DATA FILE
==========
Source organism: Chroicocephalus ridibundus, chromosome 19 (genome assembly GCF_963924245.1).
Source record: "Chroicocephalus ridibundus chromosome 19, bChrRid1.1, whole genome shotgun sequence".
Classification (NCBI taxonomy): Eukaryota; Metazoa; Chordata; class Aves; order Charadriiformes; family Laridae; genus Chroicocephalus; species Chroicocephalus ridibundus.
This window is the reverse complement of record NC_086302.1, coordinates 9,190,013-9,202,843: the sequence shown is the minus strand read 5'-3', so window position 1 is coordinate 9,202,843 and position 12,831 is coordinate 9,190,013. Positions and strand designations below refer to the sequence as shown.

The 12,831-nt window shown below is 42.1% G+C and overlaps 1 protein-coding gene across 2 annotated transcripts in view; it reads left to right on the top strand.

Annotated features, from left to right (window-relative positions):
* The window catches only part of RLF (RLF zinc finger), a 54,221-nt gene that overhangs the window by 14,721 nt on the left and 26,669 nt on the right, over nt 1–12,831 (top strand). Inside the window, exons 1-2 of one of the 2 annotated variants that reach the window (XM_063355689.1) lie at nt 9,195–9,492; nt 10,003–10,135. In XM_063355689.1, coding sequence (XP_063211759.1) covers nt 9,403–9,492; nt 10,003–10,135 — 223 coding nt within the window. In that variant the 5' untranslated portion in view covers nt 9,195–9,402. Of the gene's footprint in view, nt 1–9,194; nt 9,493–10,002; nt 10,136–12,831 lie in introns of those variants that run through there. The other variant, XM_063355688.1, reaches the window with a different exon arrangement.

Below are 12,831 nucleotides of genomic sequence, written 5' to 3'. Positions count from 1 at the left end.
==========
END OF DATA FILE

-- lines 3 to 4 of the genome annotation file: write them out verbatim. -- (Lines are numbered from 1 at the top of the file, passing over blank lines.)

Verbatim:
Classification (NCBI taxonomy): Eukaryota; Metazoa; Chordata; class Aves; order Charadriiformes; family Laridae; genus Chroicocephalus; species Chroicocephalus ridibundus.
This window is the reverse complement of record NC_086302.1, coordinates 9,190,013-9,202,843: the sequence shown is the minus strand read 5'-3', so window position 1 is coordinate 9,202,843 and position 12,831 is coordinate 9,190,013. Positions and strand designations below refer to the sequence as shown.